In 1978, Henry Mintzberg explained his belief that strategy is an emergent process, forming over time, and that the idea of strategy as a rigid plan is outdated in the Journal 'Management Science'. The debate of Prescriptive vs. Emergent has been one of the most important in the world of strategy. Crafting Strategy (1987) expands on the idea of emergent strategy by, in the words of Grattan (2008) ''likening the strategy formulation process to a potter crafting a pot on a Wheel''. It is an article sitting firmly on the side of strategy as an emergent process rather than a prescriptive one. This article will attempt to place it within the world of strategy before analysing the articles strengths and weaknesses. .
Mintzberg believes you cannot formalize the process of strategy (Allio, 2011), and his literature supports this. In 'Rethinking Strategic Planning' (1994) he discusses how even the most carefully planned of strategy will inevitably exhibit emergent qualities, and that the learning process is the most important part of strategy. Crafting Strategy (1987) and its potter metaphor is highly consistent with all of Mintzberg's work regarding strategy. Of course, Mintzberg claims to recognise the importance of planning (Lloyd, 1992) but does not think it is the core of the strategic process as discussed the book 'The Rise and Fall of Strategic Planning' (Mintzberg, 1994) and this idea his central to his views and to the article Crafting Strategy. .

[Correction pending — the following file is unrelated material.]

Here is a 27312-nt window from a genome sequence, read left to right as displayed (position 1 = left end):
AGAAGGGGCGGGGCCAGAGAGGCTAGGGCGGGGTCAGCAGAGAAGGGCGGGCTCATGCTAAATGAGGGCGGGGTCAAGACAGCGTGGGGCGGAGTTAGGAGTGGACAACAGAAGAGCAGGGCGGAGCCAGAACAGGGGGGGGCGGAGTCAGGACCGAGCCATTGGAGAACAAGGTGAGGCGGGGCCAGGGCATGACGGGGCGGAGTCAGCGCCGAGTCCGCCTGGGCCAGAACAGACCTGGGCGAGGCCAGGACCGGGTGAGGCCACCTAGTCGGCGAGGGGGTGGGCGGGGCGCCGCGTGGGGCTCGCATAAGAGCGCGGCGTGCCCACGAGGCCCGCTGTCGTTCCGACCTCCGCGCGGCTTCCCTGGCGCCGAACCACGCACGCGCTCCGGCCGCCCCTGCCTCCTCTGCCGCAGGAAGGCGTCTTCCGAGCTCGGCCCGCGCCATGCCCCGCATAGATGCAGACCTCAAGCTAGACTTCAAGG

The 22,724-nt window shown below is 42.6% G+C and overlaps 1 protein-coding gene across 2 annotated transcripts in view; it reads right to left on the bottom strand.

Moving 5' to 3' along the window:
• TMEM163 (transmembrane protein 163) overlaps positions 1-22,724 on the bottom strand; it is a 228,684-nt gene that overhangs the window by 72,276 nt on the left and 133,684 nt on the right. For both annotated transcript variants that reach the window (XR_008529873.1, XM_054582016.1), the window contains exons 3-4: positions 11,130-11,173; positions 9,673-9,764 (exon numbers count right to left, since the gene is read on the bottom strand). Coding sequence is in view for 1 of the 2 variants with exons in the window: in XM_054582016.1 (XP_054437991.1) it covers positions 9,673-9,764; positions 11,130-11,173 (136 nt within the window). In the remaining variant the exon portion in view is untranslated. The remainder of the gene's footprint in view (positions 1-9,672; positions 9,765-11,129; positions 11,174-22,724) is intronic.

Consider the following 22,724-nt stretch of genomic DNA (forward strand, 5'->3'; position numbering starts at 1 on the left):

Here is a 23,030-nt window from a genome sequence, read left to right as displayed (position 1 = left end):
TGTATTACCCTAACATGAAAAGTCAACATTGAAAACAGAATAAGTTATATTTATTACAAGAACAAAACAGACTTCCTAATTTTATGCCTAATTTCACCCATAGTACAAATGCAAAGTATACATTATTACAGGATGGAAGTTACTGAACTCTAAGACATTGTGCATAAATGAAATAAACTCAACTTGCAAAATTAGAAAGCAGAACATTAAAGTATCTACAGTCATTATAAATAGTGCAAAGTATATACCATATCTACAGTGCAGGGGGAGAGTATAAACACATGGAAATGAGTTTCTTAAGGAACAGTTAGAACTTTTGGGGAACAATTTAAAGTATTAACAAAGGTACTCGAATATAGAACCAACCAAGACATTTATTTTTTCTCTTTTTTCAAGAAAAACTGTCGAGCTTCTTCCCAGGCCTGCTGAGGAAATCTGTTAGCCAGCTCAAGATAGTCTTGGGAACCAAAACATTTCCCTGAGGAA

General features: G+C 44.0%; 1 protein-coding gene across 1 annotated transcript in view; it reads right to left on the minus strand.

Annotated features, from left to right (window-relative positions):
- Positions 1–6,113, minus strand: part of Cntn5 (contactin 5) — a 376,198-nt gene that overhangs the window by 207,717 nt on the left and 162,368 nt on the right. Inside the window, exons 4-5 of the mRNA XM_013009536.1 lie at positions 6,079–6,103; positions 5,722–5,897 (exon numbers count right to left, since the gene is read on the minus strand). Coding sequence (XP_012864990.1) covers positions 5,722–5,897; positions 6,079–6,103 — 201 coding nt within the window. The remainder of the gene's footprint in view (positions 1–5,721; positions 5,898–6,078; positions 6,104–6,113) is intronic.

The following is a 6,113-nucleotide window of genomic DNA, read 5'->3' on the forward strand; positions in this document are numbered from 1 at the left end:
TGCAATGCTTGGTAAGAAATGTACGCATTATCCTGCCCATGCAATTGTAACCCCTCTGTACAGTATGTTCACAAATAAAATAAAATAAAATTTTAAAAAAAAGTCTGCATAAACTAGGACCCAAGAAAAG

The idea of strategy as an emergent process has much support from the academic community. For example, Johnson et al (2010) suggest that strategy as an emergent process must become canonical if strategy is to stay relevant in a changing world, and Goold and Quinn (1990) state that very deliberate and precise plans of action don't work very well for the companies of the modern age. The amount of support in the literature for the overall idea of Emergent strategy would suggest that Crafting Strategy (1987) is strongly backed up in its ideas and support of Emergent Strategy by actual business practise and results.